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Biodiversity & Conservation

, Volume 15, Issue 2, pp 755–777 | Cite as

Pollination Ecology and Seed Production of Rhododendron Ponticum in Native and Exotic Habitats

  • Jane C. Stout
  • John A. N. Parnell
  • Juan Arroyo
  • Tasman P. Crowe
Article

Abstract

Alien plants may be reproductively limited in exotic habitats because of a lack of mutualistic pollinators. However, if plants are adequately served by generalist pollinators, successful reproduction, naturalisation and expansion into exotic habitats may occur. Rhododendron ponticum is very successful, ecologically damaging invasive plant in Britain and Ireland, but is in decline in its native Iberian habitat. It spreads locally by sending out lateral branches, but for longer distance dispersal it relies on sexually produced seeds. Little is known about R. ponticum's pollination ecology and breeding biology in invaded habitats. We examined the flower-visiting communities and maternal reproductive success of R. ponticum in native populations in southern Spain and in exotic ones in Ireland. R. ponticum in flowers are visited by various generalist (polylectic) pollinator species in both native and exotic habitats. Although different species visited flowers in Ireland and Spain, the flower visitation rate was not significantly different. Insects foraging on R. ponticum in Spain carried less R. ponticum pollen than their Irish counterparts, and carried fewer pollen types. Fruit production per inflorescence varied greatly within all populations but was significantly correlated with visitation at the population level. Nectar was significantly depleted by insects in some exotic populations, suggesting that this invasive species is providing a floral resource for native insects in some parts of Ireland. The generality of the pollination system may be factor contributing to R.ponticum's success in exotic habitats.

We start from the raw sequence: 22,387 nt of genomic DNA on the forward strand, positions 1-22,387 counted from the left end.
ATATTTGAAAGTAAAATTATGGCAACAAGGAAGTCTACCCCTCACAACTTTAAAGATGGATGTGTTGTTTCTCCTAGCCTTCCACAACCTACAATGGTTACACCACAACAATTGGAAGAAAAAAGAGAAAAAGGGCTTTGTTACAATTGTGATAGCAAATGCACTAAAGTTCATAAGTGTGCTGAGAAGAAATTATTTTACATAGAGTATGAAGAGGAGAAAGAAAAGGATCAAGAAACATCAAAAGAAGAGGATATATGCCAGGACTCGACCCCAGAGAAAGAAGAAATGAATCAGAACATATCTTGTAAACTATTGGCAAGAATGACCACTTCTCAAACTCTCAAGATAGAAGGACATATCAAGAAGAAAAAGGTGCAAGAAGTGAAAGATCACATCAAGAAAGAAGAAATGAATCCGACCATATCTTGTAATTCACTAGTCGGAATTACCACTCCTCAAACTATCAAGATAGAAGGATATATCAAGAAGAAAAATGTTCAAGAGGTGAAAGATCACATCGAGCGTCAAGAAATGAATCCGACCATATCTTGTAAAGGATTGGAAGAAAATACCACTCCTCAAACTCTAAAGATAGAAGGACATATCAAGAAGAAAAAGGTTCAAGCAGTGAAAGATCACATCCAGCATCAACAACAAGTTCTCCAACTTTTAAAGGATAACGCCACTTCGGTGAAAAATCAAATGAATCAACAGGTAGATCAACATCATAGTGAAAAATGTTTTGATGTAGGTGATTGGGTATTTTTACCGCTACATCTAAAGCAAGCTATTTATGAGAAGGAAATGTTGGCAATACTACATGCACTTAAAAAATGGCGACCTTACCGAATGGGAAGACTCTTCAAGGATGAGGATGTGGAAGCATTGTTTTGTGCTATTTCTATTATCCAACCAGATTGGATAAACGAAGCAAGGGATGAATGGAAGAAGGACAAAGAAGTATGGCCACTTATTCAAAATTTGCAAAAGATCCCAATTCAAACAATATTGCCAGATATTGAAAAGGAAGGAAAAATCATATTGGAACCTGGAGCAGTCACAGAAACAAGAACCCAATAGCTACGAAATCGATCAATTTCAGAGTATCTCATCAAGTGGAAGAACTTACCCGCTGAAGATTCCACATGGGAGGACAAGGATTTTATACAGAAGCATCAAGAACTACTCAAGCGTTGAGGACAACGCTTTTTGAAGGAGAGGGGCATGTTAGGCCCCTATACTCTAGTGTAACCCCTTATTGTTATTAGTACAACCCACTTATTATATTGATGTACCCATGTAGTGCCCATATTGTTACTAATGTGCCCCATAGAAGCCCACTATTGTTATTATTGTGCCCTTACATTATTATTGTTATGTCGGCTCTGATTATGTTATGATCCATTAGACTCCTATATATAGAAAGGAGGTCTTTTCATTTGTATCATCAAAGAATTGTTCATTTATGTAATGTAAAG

Key words

Exotic plants Generalism Invasive plants Maternal reproductive success Mutualism Relict plants Rhododendron ponticum 

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Copyright information

© Springer 2006

Authors and Affiliations

  • Jane C. Stout
    • 1
  • John A. N. Parnell
    • 1
  • Juan Arroyo
    • 2
  • Tasman P. Crowe
    • 3
  1. 1.Department of Botany, Trinity CollegeUniversity of DublinDublin 2Ireland
  2. 2.Departamento de Biologìa Vegetal y EcologíaUniversidad de SevillaSevillaSpain
  3. 3.Department of ZoologyUniversity College DublinBelfield, Dublin 4Ireland

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